A vegan diet often goes hand-in-hand with an appreciation for the powerful healing properties that can be found in foods.
When it comes to healing infections or getting over a nasty bug, far too many people overlook the value and importance of the foods they eat during a period of ill health. The right foods will support your immune system and increase your chances of a fast recovery.
Vegan diet and cold sores
We’ve noticed that one concern which keeps popping up on forums and message boards is the relationship a vegan diet has with cold sores and the herpes virus.
Some have complained of shifting to a vegan diet and experiencing an outbreak of greater severity than usual or even experiencing cold sores for the first time.
It is unlikely that switching to a vegan diet will be the sole trigger for a cold sore outbreak; however, there is some research that suggests a vegan diet may lead to an amino acid imbalance. A lower consumption of lysine coupled with a higher intake of arginine can leave the immune system weakened and open to attack from nasty viruses.
Lysine is an amino acid which is used by the body to build muscles and collagen. It also has a relationship with fellow amino acid, arginine. This component aids cell replication and sneaky viruses take advantage of this, using arginine to multiply and spread within the body. Lysine acts as a buffer and blocks the virus from using arginine to grow.
So where does a vegan diet come in? A lot of foods vegans eat are naturally high in arginine, while much of what is off the menu for vegans – meat and dairy – is high in lysine. So if you’re vegan and you suffer from cold sores, you could be giving the herpes virus a helping hand. Combine this with a low intake of lysine and you may become more prone to recurrent outbreaks.
Some of the foods richest in lysine are red meats, fish and poultry but there are ways to increase your lysine intake without straying from your commitment to a vegan diet, while also decreasing your intake of arginine.
Keeping the balance
Our bodies need to have slightly more lysine than arginine to be in the best position to fight off viruses, so you’ll need to balance your intake by eating foods high in lysine regularly.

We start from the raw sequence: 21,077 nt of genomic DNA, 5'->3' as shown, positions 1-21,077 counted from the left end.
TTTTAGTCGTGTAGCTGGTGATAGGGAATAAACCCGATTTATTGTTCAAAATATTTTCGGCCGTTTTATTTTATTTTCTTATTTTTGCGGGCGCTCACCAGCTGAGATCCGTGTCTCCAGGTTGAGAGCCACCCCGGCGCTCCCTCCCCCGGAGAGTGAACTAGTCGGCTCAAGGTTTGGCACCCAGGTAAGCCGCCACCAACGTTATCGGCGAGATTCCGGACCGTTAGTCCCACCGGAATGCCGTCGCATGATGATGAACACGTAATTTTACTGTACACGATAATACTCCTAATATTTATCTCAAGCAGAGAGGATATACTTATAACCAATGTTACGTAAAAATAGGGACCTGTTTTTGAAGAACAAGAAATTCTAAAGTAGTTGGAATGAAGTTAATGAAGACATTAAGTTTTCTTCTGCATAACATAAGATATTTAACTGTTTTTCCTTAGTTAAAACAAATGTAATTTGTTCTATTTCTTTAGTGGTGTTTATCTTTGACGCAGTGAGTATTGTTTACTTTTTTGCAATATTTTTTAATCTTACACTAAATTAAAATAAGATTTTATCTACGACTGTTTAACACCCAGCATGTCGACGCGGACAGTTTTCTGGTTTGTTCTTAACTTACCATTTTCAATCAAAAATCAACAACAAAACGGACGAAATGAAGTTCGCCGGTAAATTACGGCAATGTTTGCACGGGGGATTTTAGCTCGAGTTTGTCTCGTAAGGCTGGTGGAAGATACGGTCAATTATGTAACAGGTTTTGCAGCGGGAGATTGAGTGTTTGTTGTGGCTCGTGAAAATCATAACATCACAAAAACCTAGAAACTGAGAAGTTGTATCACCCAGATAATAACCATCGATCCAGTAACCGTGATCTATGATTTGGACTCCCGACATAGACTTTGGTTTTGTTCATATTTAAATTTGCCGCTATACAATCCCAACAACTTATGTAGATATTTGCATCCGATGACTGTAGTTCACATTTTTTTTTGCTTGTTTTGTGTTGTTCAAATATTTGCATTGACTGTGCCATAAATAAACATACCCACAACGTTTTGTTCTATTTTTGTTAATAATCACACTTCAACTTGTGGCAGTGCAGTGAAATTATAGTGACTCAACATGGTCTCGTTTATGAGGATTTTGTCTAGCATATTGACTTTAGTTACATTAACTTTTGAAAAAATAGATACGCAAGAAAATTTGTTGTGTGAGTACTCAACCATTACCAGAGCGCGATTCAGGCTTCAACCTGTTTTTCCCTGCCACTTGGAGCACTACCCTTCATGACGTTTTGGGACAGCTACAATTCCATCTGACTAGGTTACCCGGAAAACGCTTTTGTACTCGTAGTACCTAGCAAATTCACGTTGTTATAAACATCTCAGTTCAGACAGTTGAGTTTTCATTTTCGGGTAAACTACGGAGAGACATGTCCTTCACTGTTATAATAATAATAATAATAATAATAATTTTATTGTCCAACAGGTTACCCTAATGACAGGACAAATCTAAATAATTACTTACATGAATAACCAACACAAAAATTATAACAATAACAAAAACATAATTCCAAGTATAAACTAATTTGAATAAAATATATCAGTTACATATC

Vegan-friendly foods offering large doses of lysine include, apples, apricots, mangoes and pears. Snacking on these fruits regularly is advised. Cherries and figs are also a good addition to a vegan diet. Preparing avocado salads is another option and, when cooking, try to incorporate peas and some lentils as well as soy products such as tofu.
When first transitioning to a vegan lifestyle it is common to see the amount of seeds and beans incorporated in your diet increase drastically. They are the ‘go to’ alternative when first creating tasty, healthy dishes which do not include meat or dairy.
Many seeds and beans are in fact very high in arginine. This doesn’t mean you need to avoid them altogether, you’ll just need to make sure that your consumption is in ratio with how much lysine you’re getting from other foods.
If you’re constantly experiencing cold sores then foods to keep to a minimum include nuts such as cashews, pistachios, pine nuts and walnuts, as well as sunflower seeds, kidney beans, lima beans and nut butters.
Whole grain wheat flour products are also likely to be high in arginine content.
Spinach, onion, leeks, peppers, mushroom and garlic are also very high in arginine and best used sparingly.
So if you’re concerned that a vegan diet may be causing you to experience cold sores, follow these tips and let us know if your situation improves. If you’re still struggling to get the balance between these two important amino acids then there is always the option of taking a lysine supplement but it is always advised that first, you make changes to your diet.
Combine these dietary tips with a topical over the counter cold sore treatment or home remedy and you’ll be on top of an outbreak in no time.
For more information on cold sore remedies and the microbiology behind a cold sore, visit these pages: